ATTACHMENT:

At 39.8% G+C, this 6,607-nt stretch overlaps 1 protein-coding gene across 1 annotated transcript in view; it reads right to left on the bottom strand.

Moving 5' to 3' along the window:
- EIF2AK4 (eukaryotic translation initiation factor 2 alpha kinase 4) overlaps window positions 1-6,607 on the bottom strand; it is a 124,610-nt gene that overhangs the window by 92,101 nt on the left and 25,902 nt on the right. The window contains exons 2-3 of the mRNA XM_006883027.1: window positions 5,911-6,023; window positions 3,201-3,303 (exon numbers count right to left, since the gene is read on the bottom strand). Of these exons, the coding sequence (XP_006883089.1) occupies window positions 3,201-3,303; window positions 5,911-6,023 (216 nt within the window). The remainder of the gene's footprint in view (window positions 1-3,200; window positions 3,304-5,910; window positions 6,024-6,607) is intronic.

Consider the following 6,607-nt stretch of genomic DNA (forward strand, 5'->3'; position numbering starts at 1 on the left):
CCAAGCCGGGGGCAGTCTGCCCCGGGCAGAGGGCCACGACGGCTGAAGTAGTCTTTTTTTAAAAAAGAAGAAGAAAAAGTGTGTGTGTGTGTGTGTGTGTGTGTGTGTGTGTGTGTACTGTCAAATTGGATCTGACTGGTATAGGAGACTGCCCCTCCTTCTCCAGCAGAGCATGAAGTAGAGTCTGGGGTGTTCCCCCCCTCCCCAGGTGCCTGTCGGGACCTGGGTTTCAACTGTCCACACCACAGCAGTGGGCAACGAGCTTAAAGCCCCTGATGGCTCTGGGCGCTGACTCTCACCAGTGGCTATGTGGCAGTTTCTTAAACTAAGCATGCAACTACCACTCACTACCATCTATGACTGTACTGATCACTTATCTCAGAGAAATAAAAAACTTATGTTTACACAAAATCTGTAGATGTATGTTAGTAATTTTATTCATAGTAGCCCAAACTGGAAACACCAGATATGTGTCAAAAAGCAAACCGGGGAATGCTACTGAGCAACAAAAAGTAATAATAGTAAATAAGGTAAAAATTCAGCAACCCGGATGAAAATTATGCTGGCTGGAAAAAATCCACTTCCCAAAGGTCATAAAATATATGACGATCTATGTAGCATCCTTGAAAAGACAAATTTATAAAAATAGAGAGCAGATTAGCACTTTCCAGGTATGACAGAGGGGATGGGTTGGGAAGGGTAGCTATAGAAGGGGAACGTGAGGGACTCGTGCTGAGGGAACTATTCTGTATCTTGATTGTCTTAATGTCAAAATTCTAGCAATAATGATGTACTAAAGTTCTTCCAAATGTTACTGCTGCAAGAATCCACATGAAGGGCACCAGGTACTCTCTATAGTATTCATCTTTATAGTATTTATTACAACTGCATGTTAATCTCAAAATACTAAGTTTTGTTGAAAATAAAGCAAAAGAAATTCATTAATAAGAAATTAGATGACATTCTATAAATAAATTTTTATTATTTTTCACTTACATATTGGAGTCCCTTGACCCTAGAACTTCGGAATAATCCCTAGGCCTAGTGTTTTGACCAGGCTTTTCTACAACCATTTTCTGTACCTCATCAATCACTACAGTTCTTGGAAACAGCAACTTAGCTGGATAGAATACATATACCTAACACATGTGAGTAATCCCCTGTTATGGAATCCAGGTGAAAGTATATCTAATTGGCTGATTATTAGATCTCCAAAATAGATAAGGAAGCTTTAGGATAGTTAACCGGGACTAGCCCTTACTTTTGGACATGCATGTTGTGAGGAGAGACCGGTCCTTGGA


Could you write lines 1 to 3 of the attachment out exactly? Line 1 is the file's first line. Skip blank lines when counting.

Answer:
At 39.8% G+C, this 6,607-nt stretch overlaps 1 protein-coding gene across 1 annotated transcript in view; it reads right to left on the bottom strand.

Moving 5' to 3' along the window:
- EIF2AK4 (eukaryotic translation initiation factor 2 alpha kinase 4) overlaps window positions 1-6,607 on the bottom strand; it is a 124,610-nt gene that overhangs the window by 92,101 nt on the left and 25,902 nt on the right. The window contains exons 2-3 of the mRNA XM_006883027.1: window positions 5,911-6,023; window positions 3,201-3,303 (exon numbers count right to left, since the gene is read on the bottom strand). Of these exons, the coding sequence (XP_006883089.1) occupies window positions 3,201-3,303; window positions 5,911-6,023 (216 nt within the window). The remainder of the gene's footprint in view (window positions 1-3,200; window positions 3,304-5,910; window positions 6,024-6,607) is intronic.